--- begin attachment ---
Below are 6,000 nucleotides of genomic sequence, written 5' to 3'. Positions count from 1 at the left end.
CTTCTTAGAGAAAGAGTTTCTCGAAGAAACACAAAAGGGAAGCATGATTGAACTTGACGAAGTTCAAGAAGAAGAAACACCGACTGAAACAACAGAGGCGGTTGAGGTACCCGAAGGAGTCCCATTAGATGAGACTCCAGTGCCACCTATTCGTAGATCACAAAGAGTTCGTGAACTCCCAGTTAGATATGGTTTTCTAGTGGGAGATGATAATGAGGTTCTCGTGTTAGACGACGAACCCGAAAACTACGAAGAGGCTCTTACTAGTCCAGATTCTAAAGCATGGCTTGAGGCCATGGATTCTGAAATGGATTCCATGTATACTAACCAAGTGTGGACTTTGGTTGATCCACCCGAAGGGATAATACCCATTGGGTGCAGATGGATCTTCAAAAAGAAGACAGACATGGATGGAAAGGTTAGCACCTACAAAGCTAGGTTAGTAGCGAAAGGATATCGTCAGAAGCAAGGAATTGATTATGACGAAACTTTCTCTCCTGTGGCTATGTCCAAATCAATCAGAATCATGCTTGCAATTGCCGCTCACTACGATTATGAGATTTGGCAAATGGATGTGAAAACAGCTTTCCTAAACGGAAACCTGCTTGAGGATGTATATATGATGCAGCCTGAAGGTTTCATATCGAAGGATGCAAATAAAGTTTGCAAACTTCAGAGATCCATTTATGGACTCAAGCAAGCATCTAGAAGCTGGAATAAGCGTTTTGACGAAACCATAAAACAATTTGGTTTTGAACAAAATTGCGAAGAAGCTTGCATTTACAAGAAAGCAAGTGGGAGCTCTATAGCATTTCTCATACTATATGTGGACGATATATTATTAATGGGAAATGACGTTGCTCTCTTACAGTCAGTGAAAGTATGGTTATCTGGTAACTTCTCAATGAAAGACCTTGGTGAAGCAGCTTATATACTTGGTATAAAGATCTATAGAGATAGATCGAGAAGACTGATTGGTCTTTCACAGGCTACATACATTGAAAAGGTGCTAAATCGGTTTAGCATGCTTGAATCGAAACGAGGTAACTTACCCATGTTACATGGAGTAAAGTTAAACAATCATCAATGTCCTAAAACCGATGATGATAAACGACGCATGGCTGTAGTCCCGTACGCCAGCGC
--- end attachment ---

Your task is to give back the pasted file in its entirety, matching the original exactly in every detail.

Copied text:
Below are 6,000 nucleotides of genomic sequence, written 5' to 3'. Positions count from 1 at the left end.
CTTCTTAGAGAAAGAGTTTCTCGAAGAAACACAAAAGGGAAGCATGATTGAACTTGACGAAGTTCAAGAAGAAGAAACACCGACTGAAACAACAGAGGCGGTTGAGGTACCCGAAGGAGTCCCATTAGATGAGACTCCAGTGCCACCTATTCGTAGATCACAAAGAGTTCGTGAACTCCCAGTTAGATATGGTTTTCTAGTGGGAGATGATAATGAGGTTCTCGTGTTAGACGACGAACCCGAAAACTACGAAGAGGCTCTTACTAGTCCAGATTCTAAAGCATGGCTTGAGGCCATGGATTCTGAAATGGATTCCATGTATACTAACCAAGTGTGGACTTTGGTTGATCCACCCGAAGGGATAATACCCATTGGGTGCAGATGGATCTTCAAAAAGAAGACAGACATGGATGGAAAGGTTAGCACCTACAAAGCTAGGTTAGTAGCGAAAGGATATCGTCAGAAGCAAGGAATTGATTATGACGAAACTTTCTCTCCTGTGGCTATGTCCAAATCAATCAGAATCATGCTTGCAATTGCCGCTCACTACGATTATGAGATTTGGCAAATGGATGTGAAAACAGCTTTCCTAAACGGAAACCTGCTTGAGGATGTATATATGATGCAGCCTGAAGGTTTCATATCGAAGGATGCAAATAAAGTTTGCAAACTTCAGAGATCCATTTATGGACTCAAGCAAGCATCTAGAAGCTGGAATAAGCGTTTTGACGAAACCATAAAACAATTTGGTTTTGAACAAAATTGCGAAGAAGCTTGCATTTACAAGAAAGCAAGTGGGAGCTCTATAGCATTTCTCATACTATATGTGGACGATATATTATTAATGGGAAATGACGTTGCTCTCTTACAGTCAGTGAAAGTATGGTTATCTGGTAACTTCTCAATGAAAGACCTTGGTGAAGCAGCTTATATACTTGGTATAAAGATCTATAGAGATAGATCGAGAAGACTGATTGGTCTTTCACAGGCTACATACATTGAAAAGGTGCTAAATCGGTTTAGCATGCTTGAATCGAAACGAGGTAACTTACCCATGTTACATGGAGTAAAGTTAAACAATCATCAATGTCCTAAAACCGATGATGATAAACGACGCATGGCTGTAGTCCCGTACGCCAGCGC